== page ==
Ok, in my readings this week by Palloff and Pratt (2005, 2007), came across a couple of discussions that I would like to reiterate.
The first item would focus on assessment of collaborative activity. It is a challenge for educators to determine the best methods for assessment of group work. As Palloff and Pratt (2005) said, “A simple rule to remember when assessing collaborative work is that collaborative activities are best assessed collaboratively.” (pg 44). This means that evaluations should not just rest on the shoulders of the instructor. Evaluations must also be shared by peers in the group. Instructors can assess the overall outcome of the collaborative work as well as individual work. However, they should equally take into account peer evaluations (Palloff and Pratt, 2005).
Peer evaluations give the instructor insight into the group dynamic that may not have been obvious from the outside. However, should a peer evaluation seem to have a detrimental bias, due to internal or unresolved conflict within the group, the instructor should be allowed to override a peer assessment if warranted (Palloff and Pratt, 2005).
Now, what about the group member who is resistant or uncooperative in the group? There are several approaches to help deal with this. First of all, the group when initially established should develop a group charter. A group charter is a simple document that outlines rolls and responsibilities of each group member. This charter can set in place guidelines to deal with the uncooperative group member. As a cooperative document the charter ensures “buy-in from all members of the team (Palloff and Pratt, 2005, pg 29)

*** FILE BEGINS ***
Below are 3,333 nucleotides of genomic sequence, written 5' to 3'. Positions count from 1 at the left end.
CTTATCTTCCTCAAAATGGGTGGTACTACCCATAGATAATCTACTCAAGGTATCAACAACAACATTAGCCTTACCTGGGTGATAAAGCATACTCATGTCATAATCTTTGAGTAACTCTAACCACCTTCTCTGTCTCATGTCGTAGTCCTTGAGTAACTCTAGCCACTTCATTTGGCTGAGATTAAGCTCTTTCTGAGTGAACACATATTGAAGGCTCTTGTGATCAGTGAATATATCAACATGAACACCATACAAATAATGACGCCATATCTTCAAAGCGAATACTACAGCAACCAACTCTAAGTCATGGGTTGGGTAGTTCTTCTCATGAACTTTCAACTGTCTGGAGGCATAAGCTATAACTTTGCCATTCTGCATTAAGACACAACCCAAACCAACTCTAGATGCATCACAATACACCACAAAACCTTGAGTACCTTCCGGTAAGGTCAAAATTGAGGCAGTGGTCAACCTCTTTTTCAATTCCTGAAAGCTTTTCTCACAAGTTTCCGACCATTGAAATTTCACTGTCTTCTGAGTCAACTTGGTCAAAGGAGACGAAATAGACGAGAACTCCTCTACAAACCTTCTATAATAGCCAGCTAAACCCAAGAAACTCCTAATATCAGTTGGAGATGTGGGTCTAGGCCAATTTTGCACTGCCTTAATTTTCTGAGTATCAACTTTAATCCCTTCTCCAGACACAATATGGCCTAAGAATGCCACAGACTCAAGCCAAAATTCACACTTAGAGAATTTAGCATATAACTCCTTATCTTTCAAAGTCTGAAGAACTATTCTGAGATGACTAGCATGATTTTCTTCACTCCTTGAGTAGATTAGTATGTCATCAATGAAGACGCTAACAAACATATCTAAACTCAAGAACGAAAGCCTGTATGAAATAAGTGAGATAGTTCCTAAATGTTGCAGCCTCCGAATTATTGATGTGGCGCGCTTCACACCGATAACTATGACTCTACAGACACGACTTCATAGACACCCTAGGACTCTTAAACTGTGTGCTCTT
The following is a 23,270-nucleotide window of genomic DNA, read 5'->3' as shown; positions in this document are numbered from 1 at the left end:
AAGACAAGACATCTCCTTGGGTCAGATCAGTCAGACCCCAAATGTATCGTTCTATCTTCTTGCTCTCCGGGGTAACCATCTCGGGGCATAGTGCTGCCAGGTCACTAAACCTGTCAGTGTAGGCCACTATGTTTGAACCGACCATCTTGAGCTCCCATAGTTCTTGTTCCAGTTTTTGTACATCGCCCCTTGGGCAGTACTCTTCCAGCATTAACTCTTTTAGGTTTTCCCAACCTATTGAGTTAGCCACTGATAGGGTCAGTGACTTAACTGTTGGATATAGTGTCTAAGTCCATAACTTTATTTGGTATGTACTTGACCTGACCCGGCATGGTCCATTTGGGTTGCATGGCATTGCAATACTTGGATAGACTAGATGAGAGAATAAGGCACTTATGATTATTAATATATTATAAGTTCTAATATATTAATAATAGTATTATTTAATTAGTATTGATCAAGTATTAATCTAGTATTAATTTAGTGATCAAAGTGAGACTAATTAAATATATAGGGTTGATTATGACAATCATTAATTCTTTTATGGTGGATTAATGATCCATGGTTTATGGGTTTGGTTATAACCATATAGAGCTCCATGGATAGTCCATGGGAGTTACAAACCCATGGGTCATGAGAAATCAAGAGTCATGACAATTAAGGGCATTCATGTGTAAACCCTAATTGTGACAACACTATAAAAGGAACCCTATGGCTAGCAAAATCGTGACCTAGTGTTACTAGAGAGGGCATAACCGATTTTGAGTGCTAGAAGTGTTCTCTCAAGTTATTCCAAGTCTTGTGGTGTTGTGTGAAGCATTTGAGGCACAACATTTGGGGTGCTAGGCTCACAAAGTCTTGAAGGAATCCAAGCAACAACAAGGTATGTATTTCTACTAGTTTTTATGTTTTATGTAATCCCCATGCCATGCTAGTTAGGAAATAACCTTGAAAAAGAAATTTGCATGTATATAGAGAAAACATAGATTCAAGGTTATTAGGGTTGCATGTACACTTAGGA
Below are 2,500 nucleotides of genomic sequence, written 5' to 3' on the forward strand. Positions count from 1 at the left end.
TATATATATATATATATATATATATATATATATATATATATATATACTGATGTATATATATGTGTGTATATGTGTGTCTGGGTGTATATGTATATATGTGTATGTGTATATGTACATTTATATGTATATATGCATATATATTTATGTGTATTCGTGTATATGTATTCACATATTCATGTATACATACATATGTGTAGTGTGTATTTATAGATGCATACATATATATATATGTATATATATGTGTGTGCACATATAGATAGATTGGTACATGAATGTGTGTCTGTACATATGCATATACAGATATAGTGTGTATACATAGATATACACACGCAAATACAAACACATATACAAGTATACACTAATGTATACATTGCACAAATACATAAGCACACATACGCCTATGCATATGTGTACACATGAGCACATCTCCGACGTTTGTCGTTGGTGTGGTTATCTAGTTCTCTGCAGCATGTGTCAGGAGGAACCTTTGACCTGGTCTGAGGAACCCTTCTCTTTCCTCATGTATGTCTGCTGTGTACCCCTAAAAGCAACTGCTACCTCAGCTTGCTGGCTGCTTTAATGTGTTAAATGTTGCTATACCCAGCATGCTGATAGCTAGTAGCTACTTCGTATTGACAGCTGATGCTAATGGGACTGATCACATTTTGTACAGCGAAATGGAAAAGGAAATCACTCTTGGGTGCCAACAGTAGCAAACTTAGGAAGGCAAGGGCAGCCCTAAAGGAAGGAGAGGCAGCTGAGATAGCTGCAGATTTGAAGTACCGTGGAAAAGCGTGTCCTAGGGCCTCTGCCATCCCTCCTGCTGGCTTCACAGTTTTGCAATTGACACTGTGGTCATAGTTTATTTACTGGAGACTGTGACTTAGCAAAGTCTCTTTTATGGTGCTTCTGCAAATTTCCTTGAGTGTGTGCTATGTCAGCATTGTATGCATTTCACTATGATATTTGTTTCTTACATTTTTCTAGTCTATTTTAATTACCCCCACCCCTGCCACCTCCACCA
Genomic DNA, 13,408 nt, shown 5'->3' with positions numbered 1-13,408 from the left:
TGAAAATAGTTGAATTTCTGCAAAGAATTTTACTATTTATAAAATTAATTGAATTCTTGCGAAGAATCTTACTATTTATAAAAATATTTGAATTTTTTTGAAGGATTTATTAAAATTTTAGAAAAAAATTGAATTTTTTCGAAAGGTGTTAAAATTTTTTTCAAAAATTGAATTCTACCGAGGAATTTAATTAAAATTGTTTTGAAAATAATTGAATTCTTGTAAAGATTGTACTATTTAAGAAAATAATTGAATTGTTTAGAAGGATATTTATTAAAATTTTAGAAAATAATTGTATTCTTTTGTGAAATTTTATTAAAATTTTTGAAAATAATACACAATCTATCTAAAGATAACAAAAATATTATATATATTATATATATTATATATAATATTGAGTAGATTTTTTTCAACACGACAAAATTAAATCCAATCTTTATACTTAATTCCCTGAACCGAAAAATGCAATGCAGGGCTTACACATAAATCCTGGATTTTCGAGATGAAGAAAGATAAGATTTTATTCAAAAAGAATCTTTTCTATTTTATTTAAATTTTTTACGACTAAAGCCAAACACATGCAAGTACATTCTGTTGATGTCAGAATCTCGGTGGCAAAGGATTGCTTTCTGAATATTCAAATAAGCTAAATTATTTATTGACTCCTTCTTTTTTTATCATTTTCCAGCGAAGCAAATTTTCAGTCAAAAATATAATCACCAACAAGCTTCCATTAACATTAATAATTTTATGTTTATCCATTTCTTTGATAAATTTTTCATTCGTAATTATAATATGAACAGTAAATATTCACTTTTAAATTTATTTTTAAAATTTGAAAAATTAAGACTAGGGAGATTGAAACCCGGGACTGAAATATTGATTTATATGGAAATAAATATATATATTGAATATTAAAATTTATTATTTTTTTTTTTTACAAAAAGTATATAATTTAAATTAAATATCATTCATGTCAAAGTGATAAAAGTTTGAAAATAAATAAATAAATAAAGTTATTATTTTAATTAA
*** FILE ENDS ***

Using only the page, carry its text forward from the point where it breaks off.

If a charter doesn’t motivate all group members, then further action should be taken by group members to encourage participation by the reluctant member. They could contact the member to determine the reasons for the non-participation. Ultimately, however, the group would have to involve the instructor if the reluctant member refuses to cooperate.
Proper design of projects and assessments is also a key to assessing collaborative work. If the group fully understands what is to be done and how it is to be assessed at the beginning there is a greater chance of full buy-in by all group members (Palloff and Pratt, 2005)
I found a blog post at http://cilass.group.shef.ac.uk/?p=153 where the author gives some suggestions to assist with the group dynamic. They mention activities such as icebreakers that allow group members to share strengths and weaknesses so group work can be shared appropriately. Also, they mention in the safety of a group environment members could try things they have little skill at to learn and practice the skill.
Palloff, R. and Pratt, K. (2005). Collaborating online. San Francisco: Jossey-Bass.
Pallof, R. and Pratt, K. (2007). Building online learning communities. San Francisco: Jossey-Bass.